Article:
However, in the event of a leak or rupture of either the first pliable element 58 or the second pliable element 62, fluid will flow into the junction 64 between the two pliable elements, thus eliminating the vacuum in the junction 64. As a result, if the pressure in the junction 64 exceeds that of the pressure in the exhaust lumen 54 downstream of the check valve 66, then the check valve 66 will open. Subsequently, as the check valve 66 is forced open due to the pressure change, a second fluid path results, which flows from the cooling chamber 60 into the junction 64 between the first and second pliable element 62, through the check valve 66, and into the exhaust lumen 54.

It will be appreciated by persons skilled in the art that the present invention is not limited to what has been particularly shown and described herein above. In addition, unless mention was made above to the contrary, it should be noted that all of the accompanying drawings are not to scale. A variety of modifications and variations are possible in light of the above teachings without departing from the scope and spirit of the invention, which is limited only by the following claims.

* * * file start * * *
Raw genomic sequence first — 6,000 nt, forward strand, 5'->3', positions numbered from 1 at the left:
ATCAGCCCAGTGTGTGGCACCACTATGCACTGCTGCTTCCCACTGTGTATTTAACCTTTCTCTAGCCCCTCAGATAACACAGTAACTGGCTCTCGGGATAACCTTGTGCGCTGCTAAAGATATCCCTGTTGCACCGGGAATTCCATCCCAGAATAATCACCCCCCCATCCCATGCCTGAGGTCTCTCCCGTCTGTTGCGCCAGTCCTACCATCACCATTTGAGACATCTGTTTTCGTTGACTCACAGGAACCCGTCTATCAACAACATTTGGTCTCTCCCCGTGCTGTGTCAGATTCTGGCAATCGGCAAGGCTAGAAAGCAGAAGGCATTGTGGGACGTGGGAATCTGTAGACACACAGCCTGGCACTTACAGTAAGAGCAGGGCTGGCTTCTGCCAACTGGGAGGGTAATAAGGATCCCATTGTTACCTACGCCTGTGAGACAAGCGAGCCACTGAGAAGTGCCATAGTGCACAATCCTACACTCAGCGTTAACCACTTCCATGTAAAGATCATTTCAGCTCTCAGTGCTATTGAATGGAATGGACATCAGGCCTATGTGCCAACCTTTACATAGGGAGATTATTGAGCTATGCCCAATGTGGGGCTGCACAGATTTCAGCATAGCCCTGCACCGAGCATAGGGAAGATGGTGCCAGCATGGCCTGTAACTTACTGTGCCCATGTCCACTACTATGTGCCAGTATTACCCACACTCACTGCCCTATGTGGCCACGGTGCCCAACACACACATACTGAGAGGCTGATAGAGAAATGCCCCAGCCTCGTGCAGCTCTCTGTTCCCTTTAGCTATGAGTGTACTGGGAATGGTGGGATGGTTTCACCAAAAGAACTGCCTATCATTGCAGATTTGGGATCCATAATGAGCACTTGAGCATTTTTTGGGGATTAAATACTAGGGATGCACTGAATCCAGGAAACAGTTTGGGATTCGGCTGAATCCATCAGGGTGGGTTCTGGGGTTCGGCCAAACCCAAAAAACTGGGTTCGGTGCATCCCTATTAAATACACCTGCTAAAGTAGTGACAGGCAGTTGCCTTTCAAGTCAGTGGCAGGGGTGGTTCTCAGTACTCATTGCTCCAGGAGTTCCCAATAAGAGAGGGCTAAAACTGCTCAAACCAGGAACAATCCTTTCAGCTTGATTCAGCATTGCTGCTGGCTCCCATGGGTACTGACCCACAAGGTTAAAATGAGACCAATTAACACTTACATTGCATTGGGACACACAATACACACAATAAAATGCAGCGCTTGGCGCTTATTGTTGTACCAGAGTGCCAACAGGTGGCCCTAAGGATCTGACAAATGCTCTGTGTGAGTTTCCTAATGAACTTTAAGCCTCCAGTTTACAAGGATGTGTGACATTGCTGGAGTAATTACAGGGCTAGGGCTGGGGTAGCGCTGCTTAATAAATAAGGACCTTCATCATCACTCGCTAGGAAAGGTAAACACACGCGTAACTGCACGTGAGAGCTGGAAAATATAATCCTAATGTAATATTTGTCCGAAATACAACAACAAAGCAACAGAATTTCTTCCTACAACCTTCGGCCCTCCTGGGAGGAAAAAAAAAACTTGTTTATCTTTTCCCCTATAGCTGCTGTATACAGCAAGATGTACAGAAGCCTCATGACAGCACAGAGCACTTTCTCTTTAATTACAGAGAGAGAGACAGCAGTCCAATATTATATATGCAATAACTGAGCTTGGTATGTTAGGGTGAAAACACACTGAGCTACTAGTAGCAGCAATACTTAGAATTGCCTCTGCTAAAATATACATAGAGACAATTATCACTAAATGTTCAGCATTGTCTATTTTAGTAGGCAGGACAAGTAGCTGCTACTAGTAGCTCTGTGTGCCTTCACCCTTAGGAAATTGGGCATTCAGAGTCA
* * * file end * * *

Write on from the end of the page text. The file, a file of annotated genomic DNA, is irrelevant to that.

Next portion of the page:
Referenced by
Citing PatentFiling datePublication dateApplicantTitle
US7527622 *Jul 8, 2004May 5, 2009Cryocath Technologies Inc.Endovascular cryotreatment catheter
US7842031 *Nov 18, 2005Nov 30, 2010Medtronic Cryocath LpBioimpedance measurement system and method
US7914525Apr 25, 2008Mar 29, 2011Medtronic Cryocath LpBioimpedance measurement system and method
US8206345 *Mar 7, 2005Jun 26, 2012Medtronic Cryocath LpFluid control system for a medical device
US8225643May 22, 2008Jul 24, 2012Medtronic Cryocath LpFluid control system for a medical device
US8298217Mar 25, 2009Oct 30, 2012Medtronic Cryocath LpEndovascular cryotreatment catheter